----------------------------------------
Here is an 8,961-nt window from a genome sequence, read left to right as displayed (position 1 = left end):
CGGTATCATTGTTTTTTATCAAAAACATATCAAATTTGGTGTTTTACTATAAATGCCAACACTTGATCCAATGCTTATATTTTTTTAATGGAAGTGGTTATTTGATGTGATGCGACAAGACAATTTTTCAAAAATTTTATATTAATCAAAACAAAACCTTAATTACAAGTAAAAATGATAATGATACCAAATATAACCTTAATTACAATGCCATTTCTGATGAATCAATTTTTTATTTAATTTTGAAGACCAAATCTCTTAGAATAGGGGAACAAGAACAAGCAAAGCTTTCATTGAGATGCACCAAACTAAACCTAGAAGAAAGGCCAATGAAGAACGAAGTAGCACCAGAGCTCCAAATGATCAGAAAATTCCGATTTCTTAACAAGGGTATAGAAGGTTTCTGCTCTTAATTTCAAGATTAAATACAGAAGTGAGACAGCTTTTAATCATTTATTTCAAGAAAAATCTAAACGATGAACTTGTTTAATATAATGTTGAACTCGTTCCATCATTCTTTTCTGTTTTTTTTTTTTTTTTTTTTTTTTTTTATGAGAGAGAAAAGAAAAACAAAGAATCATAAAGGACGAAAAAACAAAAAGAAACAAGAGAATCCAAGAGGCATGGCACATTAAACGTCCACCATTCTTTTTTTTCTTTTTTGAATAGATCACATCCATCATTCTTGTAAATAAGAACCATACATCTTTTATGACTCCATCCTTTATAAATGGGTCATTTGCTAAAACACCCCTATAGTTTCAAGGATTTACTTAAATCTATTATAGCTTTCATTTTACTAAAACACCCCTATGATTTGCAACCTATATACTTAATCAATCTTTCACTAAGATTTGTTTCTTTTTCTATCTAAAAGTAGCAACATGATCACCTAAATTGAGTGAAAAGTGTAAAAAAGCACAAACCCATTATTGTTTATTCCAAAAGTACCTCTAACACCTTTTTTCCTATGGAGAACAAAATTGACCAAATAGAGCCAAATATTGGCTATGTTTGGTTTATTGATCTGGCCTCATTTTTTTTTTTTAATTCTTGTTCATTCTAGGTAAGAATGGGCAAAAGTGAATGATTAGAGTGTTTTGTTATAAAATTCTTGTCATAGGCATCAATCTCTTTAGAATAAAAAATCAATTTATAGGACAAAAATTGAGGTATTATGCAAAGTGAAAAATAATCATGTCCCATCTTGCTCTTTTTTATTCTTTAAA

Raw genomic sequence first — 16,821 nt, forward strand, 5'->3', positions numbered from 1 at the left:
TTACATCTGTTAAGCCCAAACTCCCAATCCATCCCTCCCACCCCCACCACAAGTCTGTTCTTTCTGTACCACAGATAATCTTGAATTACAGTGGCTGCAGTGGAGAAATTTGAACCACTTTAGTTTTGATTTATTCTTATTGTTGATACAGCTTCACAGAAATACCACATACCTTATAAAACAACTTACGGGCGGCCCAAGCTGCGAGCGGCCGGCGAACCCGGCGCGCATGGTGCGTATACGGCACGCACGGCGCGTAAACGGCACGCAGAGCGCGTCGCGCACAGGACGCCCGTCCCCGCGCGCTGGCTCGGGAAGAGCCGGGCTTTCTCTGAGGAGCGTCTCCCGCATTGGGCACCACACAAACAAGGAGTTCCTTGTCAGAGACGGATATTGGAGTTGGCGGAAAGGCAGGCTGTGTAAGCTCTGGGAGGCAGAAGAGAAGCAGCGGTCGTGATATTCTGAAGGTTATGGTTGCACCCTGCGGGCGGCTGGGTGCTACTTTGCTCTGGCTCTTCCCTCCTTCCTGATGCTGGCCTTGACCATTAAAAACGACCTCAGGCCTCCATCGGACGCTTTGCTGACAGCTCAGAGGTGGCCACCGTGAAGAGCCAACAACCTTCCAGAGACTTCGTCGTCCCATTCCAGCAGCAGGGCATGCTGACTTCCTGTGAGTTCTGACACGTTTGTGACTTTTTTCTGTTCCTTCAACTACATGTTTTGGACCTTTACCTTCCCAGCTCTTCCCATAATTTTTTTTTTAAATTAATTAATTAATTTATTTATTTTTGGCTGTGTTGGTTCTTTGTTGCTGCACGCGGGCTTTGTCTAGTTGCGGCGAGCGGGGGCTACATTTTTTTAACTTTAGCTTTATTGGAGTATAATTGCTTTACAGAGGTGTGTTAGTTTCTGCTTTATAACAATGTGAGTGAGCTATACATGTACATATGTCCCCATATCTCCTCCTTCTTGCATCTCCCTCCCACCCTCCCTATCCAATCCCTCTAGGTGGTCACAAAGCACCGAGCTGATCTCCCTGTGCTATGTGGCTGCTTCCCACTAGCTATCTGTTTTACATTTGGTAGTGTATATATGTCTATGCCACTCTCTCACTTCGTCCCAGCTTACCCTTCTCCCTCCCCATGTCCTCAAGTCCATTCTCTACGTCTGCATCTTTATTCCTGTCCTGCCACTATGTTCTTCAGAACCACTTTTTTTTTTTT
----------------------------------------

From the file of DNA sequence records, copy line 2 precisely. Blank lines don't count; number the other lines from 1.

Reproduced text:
CGGTATCATTGTTTTTTATCAAAAACATATCAAATTTGGTGTTTTACTATAAATGCCAACACTTGATCCAATGCTTATATTTTTTTAATGGAAGTGGTTATTTGATGTGATGCGACAAGACAATTTTTCAAAAATTTTATATTAATCAAAACAAAACCTTAATTACAAGTAAAAATGATAATGATACCAAATATAACCTTAATTACAATGCCATTTCTGATGAATCAATTTTTTATTTAATTTTGAAGACCAAATCTCTTAGAATAGGGGAACAAGAACAAGCAAAGCTTTCATTGAGATGCACCAAACTAAACCTAGAAGAAAGGCCAATGAAGAACGAAGTAGCACCAGAGCTCCAAATGATCAGAAAATTCCGATTTCTTAACAAGGGTATAGAAGGTTTCTGCTCTTAATTTCAAGATTAAATACAGAAGTGAGACAGCTTTTAATCATTTATTTCAAGAAAAATCTAAACGATGAACTTGTTTAATATAATGTTGAACTCGTTCCATCATTCTTTTCTGTTTTTTTTTTTTTTTTTTTTTTTTTTTATGAGAGAGAAAAGAAAAACAAAGAATCATAAAGGACGAAAAAACAAAAAGAAACAAGAGAATCCAAGAGGCATGGCACATTAAACGTCCACCATTCTTTTTTTTCTTTTTTGAATAGATCACATCCATCATTCTTGTAAATAAGAACCATACATCTTTTATGACTCCATCCTTTATAAATGGGTCATTTGCTAAAACACCCCTATAGTTTCAAGGATTTACTTAAATCTATTATAGCTTTCATTTTACTAAAACACCCCTATGATTTGCAACCTATATACTTAATCAATCTTTCACTAAGATTTGTTTCTTTTTCTATCTAAAAGTAGCAACATGATCACCTAAATTGAGTGAAAAGTGTAAAAAAGCACAAACCCATTATTGTTTATTCCAAAAGTACCTCTAACACCTTTTTTCCTATGGAGAACAAAATTGACCAAATAGAGCCAAATATTGGCTATGTTTGGTTTATTGATCTGGCCTCATTTTTTTTTTTTAATTCTTGTTCATTCTAGGTAAGAATGGGCAAAAGTGAATGATTAGAGTGTTTTGTTATAAAATTCTTGTCATAGGCATCAATCTCTTTAGAATAAAAAATCAATTTATAGGACAAAAATTGAGGTATTATGCAAAGTGAAAAATAATCATGTCCCATCTTGCTCTTTTTTATTCTTTAAA